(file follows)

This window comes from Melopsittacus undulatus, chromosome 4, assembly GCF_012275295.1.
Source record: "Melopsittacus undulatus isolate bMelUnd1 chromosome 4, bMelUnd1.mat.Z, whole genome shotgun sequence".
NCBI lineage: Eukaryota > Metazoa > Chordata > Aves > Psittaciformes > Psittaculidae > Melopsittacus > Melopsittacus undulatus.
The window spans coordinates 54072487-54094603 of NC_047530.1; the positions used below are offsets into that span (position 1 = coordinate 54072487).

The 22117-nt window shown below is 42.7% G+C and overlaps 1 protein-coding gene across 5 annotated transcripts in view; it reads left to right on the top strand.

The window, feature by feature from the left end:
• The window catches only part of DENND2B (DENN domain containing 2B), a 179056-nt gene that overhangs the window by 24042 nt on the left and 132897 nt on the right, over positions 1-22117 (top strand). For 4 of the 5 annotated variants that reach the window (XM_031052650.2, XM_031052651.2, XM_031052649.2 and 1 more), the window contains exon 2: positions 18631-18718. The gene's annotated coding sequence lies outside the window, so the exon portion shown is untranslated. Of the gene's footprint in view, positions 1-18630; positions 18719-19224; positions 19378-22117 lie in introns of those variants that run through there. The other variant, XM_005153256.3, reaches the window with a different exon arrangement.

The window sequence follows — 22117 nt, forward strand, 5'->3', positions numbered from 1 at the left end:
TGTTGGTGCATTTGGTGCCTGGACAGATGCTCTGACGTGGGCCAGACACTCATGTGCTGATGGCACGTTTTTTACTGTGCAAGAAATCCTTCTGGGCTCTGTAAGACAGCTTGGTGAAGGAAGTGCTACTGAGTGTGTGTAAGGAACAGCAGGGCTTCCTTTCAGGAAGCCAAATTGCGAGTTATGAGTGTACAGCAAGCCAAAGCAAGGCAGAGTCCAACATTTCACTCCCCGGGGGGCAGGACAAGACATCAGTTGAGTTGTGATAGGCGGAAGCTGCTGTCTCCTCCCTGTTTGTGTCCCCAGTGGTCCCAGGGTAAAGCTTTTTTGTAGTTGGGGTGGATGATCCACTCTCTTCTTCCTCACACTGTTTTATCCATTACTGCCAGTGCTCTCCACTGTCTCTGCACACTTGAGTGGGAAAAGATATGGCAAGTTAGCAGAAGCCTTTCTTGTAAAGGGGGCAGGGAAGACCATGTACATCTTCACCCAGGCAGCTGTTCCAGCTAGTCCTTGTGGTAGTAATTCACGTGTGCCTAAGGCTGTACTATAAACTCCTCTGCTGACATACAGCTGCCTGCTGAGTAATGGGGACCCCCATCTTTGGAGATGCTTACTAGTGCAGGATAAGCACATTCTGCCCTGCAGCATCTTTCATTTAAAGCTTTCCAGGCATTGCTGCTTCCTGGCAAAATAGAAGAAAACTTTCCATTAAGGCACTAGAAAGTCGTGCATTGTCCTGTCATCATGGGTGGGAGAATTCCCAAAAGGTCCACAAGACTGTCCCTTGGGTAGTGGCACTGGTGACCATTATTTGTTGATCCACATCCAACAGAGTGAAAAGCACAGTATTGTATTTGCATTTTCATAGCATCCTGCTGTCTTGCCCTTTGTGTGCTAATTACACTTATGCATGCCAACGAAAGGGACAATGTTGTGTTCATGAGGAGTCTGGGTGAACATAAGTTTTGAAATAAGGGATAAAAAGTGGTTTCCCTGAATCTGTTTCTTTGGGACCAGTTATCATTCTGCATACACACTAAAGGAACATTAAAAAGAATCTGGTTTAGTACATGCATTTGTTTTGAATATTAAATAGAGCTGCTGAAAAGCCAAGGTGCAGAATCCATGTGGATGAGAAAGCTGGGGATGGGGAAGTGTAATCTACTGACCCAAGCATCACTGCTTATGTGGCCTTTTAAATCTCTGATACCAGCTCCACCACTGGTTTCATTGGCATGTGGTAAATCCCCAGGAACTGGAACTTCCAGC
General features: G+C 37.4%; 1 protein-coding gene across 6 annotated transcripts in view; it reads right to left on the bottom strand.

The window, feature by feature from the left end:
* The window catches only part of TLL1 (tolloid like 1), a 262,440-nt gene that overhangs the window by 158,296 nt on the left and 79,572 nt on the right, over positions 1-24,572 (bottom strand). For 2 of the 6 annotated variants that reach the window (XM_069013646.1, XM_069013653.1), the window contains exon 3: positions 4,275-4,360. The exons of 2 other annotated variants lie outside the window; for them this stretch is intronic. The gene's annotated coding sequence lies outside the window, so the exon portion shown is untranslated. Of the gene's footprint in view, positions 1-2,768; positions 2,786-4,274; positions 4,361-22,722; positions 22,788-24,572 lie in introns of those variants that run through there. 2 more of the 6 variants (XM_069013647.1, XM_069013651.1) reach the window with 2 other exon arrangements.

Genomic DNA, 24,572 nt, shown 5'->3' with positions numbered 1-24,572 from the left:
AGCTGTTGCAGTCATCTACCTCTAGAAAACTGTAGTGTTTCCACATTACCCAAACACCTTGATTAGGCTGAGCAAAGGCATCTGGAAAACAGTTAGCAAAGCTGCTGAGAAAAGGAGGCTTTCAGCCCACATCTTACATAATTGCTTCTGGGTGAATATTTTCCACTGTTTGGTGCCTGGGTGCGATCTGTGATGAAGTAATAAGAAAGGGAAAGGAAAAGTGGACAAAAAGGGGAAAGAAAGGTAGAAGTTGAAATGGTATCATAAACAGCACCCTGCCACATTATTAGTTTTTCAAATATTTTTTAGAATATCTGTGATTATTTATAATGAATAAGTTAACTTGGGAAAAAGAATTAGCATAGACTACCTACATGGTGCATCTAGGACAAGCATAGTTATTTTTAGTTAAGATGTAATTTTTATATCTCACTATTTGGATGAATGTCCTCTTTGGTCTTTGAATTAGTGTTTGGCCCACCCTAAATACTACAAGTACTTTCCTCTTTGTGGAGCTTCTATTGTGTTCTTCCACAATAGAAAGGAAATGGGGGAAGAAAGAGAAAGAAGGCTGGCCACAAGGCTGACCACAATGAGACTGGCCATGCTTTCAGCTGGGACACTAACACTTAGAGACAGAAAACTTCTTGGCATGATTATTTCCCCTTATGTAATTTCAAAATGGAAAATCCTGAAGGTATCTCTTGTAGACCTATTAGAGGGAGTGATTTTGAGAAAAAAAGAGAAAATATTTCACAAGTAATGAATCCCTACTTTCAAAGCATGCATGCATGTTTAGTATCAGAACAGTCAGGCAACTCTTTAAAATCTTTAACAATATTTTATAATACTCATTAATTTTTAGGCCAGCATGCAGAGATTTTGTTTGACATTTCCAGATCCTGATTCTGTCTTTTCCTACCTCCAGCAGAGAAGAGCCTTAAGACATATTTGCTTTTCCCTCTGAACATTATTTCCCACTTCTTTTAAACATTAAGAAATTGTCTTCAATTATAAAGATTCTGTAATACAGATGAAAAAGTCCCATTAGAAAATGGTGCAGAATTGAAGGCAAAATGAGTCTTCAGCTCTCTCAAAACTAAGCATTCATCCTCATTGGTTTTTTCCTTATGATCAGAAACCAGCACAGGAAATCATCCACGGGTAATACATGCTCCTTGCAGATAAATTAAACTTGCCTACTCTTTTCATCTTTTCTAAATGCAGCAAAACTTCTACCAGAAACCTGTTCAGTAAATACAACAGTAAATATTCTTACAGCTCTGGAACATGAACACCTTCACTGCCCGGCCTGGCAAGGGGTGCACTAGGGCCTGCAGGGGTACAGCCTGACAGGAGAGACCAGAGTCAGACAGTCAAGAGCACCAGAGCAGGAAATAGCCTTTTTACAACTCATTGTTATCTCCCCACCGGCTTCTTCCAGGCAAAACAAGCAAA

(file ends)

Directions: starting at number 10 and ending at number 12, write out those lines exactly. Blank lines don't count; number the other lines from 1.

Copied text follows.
General features: G+C 37.4%; 1 protein-coding gene across 6 annotated transcripts in view; it reads right to left on the bottom strand.

The window, feature by feature from the left end:
* The window catches only part of TLL1 (tolloid like 1), a 262,440-nt gene that overhangs the window by 158,296 nt on the left and 79,572 nt on the right, over positions 1-24,572 (bottom strand). For 2 of the 6 annotated variants that reach the window (XM_069013646.1, XM_069013653.1), the window contains exon 3: positions 4,275-4,360. The exons of 2 other annotated variants lie outside the window; for them this stretch is intronic. The gene's annotated coding sequence lies outside the window, so the exon portion shown is untranslated. Of the gene's footprint in view, positions 1-2,768; positions 2,786-4,274; positions 4,361-22,722; positions 22,788-24,572 lie in introns of those variants that run through there. 2 more of the 6 variants (XM_069013647.1, XM_069013651.1) reach the window with 2 other exon arrangements.